Table of Contents
ISRN High Energy Physics
Volume 2013, Article ID 713508, 9 pages
http://dx.doi.org/10.1155/2013/713508
Research Article

Gravity with Extra Dimensions and Dark Matter Interpretation: A Straightforward Approach

1Universidade Federal do Paraná (UFPR), Campus Palotina, 85950-000 Palotina, PR, Brazil
2Centro de Matemática, Computação e Cognição, Universidade Federal do ABC, 09210-170 Santo André, SP, Brazil

Received 8 May 2013; Accepted 6 June 2013

Academic Editors: G. A. Alves, G. Bonvicini, C. A. D. S. Pires, and A. Koshelev

Copyright © 2013 C. H. Coimbra Araújo and Roldão da Rocha. This is an open access article distributed under the Creative Commons Attribution License, which permits unrestricted use, distribution, and reproduction in any medium, provided the original work is properly cited.

Abstract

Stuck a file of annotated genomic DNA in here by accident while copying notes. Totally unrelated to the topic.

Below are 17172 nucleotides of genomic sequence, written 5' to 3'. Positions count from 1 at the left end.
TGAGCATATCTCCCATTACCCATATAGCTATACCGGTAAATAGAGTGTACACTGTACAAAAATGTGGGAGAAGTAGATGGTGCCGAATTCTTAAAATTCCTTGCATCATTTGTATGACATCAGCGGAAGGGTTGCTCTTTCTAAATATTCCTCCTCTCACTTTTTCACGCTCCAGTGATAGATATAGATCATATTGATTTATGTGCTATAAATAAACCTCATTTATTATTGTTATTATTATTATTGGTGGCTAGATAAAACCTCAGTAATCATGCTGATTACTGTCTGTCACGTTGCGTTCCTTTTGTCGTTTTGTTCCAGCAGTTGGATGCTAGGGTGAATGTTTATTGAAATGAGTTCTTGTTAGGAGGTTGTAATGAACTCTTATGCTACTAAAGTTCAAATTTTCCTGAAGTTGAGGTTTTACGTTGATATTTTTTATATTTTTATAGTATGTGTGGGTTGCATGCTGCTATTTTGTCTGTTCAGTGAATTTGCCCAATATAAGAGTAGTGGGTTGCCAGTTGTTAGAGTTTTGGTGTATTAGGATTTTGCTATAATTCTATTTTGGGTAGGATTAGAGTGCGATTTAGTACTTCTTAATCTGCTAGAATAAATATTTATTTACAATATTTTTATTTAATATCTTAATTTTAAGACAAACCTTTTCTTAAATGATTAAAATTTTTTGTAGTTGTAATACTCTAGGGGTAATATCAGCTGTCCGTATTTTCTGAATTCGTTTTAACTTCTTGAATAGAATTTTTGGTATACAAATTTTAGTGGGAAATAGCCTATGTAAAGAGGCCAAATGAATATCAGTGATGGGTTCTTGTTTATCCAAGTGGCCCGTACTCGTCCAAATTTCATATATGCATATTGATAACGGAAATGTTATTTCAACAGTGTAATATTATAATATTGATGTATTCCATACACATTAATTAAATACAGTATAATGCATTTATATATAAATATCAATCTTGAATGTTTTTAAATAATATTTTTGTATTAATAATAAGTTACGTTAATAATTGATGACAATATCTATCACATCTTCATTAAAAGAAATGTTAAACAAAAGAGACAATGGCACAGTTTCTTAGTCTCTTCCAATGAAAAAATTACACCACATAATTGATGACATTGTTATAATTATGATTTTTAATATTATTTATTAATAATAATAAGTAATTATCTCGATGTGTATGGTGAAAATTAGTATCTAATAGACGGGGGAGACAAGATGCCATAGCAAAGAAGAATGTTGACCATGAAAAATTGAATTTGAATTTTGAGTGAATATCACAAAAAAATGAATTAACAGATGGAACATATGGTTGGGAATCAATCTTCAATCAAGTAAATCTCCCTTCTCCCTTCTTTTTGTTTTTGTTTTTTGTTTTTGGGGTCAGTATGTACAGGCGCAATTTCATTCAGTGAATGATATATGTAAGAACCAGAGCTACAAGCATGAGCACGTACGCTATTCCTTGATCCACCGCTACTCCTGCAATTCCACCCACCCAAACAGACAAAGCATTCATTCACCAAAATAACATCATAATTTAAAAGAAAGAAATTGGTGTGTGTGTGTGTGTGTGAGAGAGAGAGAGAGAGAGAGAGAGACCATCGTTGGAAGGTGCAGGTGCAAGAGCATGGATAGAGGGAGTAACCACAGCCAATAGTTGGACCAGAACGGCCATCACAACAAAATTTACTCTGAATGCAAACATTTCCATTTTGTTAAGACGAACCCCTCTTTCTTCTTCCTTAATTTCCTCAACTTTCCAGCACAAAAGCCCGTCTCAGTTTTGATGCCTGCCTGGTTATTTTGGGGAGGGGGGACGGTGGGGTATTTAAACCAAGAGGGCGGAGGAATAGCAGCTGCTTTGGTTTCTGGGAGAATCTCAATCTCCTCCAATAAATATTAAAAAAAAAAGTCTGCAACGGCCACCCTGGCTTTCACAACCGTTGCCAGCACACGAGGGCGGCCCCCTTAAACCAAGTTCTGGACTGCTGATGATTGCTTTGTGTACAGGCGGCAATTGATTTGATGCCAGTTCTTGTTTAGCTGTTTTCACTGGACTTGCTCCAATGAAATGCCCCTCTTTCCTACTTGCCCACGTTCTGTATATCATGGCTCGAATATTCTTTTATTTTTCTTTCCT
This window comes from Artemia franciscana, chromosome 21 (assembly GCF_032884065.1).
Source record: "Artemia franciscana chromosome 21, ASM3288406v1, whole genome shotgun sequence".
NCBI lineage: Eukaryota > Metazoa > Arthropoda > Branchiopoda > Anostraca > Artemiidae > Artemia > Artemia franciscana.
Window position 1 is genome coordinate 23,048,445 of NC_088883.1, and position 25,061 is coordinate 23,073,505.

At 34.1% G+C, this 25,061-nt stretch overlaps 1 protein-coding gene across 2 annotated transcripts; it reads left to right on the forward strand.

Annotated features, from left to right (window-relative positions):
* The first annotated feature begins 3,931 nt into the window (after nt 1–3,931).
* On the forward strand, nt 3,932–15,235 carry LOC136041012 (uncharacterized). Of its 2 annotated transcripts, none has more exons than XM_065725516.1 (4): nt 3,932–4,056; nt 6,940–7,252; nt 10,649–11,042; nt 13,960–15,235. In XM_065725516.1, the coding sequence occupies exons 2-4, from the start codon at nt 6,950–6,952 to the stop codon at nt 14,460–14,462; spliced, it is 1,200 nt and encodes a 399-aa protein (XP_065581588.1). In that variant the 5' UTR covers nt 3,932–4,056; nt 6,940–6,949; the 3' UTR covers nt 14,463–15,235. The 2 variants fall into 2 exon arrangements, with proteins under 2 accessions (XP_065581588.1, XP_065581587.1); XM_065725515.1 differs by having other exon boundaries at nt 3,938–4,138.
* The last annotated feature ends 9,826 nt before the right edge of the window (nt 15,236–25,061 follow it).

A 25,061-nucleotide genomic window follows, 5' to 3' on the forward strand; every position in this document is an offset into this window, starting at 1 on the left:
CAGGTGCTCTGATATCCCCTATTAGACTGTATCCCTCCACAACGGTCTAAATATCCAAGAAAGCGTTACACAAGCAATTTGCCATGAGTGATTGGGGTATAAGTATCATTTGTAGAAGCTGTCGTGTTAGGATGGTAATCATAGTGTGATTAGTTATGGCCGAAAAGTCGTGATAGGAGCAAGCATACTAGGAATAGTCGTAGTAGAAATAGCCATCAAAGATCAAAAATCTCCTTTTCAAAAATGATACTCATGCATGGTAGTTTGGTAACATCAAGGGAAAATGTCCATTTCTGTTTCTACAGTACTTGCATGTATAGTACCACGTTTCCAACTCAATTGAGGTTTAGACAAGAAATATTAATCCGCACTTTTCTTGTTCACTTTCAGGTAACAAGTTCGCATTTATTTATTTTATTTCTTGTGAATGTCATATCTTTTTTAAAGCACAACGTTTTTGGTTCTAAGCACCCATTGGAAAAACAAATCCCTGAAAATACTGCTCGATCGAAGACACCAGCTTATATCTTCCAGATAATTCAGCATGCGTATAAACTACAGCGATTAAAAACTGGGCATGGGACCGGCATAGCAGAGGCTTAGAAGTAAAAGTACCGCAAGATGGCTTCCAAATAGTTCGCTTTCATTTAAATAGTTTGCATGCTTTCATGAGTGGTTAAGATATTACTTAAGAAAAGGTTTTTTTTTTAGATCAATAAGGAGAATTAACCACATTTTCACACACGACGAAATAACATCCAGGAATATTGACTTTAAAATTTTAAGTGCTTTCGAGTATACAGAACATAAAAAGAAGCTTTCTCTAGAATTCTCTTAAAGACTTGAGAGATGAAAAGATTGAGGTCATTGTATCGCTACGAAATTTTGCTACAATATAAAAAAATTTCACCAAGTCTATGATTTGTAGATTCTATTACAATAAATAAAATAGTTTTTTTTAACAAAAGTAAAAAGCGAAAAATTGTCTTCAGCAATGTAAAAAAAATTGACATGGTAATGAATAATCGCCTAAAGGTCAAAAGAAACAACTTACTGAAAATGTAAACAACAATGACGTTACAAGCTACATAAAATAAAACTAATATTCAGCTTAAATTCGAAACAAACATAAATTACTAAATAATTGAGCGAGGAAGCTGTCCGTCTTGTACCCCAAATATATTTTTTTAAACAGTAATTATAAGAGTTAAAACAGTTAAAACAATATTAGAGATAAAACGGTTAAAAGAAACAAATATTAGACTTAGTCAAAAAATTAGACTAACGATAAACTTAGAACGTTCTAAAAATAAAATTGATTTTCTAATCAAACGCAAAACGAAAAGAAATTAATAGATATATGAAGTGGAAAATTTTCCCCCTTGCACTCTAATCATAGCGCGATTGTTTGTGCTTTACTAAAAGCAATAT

Any connection between dark matter and extra dimensions can be cognizably evinced from the associated effective energy-momentum tensor. In order to investigate and test such relationship, a higher dimensional spacetime endowed with a factorizable general metric is regarded to derive a general expression for the stress tensor—from the Einstein-Hilbert action—and to elicit the effective gravitational potential. A particular construction for the case of six dimensions is provided, and it is forthwith revealed that the missing mass phenomenon may be explained, irrespective of the dark matter existence. Moreover, the existence of extra dimensions in the universe accrues the possibility of a straightforward mechanism for such explanation. A configuration whose density profile coincides with the Newtonian potential for spiral galaxies is constructed, from a 4-dimensional isotropic metric plus extradimensional components. A Miyamoto-Nagai ansatz is used to solve Einstein equations. The stable rotation curves associated with such system are computed, in full compliance with the observational data, without fitting techniques. The density profiles are reconstructed and compared to the ones obtained from the Newtonian potential.